Today’s Solutions: June 24, 2022

Plastic pollution is so prevalent that harmful plastic particles can even be found in drinking water. Robust action on a national scale is needed to stop the flood of plastics into natural environments. 

Wednesday, on World Oceans Day, the White House announced its plans to phase out single-use plastic items from US public lands. This includes the enormous span of national parks, about 480 million acres. 

The US Department of the Interior will ban the sale of single-use plastics in national parks, wildlife refuges, and other public lands. The plan will have a hard stop date in 2032. Between now and then, the government will explore more environmentally sustainable materials for water bottles and other packaging. 

“We applaud President Biden and US interior secretary Deb Haaland for recognizing the devastating impact single-use plastic is having on our planet and taking meaningful action to keep this persistent pollutant out of our oceans and communities,” said Christy Leavitt, plastics campaign director at Oceana, which estimates that 33bn pounds of plastic enter the marine environment every year.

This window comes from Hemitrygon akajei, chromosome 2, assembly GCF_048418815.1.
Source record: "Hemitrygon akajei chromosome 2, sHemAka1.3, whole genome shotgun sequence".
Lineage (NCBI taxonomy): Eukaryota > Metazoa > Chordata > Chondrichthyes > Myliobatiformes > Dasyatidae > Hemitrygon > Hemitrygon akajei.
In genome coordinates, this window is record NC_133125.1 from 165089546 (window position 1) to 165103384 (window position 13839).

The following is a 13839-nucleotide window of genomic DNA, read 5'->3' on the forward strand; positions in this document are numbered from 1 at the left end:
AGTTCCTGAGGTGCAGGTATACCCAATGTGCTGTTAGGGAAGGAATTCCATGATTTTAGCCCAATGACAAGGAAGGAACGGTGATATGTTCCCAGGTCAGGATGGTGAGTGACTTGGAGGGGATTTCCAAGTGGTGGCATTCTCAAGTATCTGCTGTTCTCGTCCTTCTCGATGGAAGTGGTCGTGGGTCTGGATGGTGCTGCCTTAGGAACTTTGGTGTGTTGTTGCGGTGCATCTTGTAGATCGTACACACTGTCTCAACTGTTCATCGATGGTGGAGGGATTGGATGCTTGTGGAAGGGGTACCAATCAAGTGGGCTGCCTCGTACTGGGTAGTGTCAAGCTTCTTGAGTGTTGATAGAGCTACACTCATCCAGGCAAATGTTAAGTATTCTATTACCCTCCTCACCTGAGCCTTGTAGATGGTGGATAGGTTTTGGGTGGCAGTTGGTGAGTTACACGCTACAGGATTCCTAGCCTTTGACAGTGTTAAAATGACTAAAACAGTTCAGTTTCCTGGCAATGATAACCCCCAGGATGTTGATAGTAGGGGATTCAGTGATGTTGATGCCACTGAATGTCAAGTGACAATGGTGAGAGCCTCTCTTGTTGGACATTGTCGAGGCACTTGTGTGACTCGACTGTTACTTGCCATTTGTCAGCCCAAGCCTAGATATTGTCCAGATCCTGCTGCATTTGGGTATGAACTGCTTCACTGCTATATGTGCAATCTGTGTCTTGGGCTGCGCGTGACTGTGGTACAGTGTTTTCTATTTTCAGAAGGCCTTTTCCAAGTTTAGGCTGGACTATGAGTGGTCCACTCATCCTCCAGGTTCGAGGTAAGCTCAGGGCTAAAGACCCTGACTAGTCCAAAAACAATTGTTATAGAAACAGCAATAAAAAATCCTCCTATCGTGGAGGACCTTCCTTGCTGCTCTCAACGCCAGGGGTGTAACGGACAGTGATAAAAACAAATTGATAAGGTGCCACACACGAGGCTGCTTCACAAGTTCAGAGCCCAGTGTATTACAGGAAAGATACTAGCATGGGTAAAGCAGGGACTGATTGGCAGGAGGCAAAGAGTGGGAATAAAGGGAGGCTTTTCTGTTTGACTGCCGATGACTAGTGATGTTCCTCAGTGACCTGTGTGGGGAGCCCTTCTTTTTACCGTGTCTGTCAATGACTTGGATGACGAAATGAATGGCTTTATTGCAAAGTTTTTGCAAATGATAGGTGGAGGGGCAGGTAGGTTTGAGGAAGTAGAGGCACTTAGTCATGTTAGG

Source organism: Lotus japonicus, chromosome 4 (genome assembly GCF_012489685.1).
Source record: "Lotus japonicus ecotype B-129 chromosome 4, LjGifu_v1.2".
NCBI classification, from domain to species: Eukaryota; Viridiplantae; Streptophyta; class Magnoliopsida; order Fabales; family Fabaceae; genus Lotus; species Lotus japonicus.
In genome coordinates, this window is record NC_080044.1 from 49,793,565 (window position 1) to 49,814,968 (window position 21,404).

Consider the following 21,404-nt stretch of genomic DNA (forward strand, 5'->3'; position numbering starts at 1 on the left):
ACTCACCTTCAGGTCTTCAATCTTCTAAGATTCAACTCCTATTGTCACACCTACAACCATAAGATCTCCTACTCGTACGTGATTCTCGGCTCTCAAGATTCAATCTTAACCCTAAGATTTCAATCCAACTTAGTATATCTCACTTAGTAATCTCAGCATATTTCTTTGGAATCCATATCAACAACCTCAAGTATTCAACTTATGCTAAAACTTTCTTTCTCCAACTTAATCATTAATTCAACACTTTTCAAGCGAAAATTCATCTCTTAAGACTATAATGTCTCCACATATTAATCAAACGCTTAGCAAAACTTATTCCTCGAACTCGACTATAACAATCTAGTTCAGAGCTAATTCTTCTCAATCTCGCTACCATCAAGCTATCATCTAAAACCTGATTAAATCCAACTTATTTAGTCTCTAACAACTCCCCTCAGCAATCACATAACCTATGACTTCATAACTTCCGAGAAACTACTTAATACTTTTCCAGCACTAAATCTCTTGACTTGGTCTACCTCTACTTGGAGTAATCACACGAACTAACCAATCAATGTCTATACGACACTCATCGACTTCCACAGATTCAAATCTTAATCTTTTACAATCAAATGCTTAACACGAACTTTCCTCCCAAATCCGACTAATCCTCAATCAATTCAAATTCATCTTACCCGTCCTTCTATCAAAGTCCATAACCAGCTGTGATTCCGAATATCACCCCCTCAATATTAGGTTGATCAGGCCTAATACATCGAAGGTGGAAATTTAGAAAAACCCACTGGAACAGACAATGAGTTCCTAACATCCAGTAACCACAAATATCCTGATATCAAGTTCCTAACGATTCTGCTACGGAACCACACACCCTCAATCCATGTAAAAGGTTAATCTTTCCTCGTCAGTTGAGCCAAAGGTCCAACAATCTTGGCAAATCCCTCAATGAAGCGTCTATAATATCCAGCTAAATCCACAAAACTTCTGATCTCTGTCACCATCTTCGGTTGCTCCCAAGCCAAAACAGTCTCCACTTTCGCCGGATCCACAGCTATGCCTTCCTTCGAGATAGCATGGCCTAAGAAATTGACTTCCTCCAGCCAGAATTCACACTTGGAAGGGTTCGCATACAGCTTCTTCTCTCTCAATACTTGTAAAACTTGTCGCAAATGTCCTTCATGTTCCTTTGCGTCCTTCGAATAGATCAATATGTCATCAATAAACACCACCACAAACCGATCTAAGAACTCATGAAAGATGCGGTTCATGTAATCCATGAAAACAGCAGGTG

“We urge the secretary and interior department to move swiftly to carry out these changes to protect our parks from single-use plastic.”

Adding more space to protect

The White House also celebrated World Oceans Day by taking steps to name a new marine sanctuary, which would also fall under the plastics protection. The newly protected area is the Hudson Canyon, located about 100 miles off the coast of New York. It is an ecological hub of reefs, whales, and sea turtles.

“This is New York and New Jersey’s Grand Canyon – an ecologically rich area with diverse species including sharks, whales, and dolphins, deep-sea corals, sharks, and birds,” said Simon Cripps, executive director for marine conservative at the Wildlife Conservation Society.

“It is a natural treasure worthy of designation as a national marine sanctuary.”

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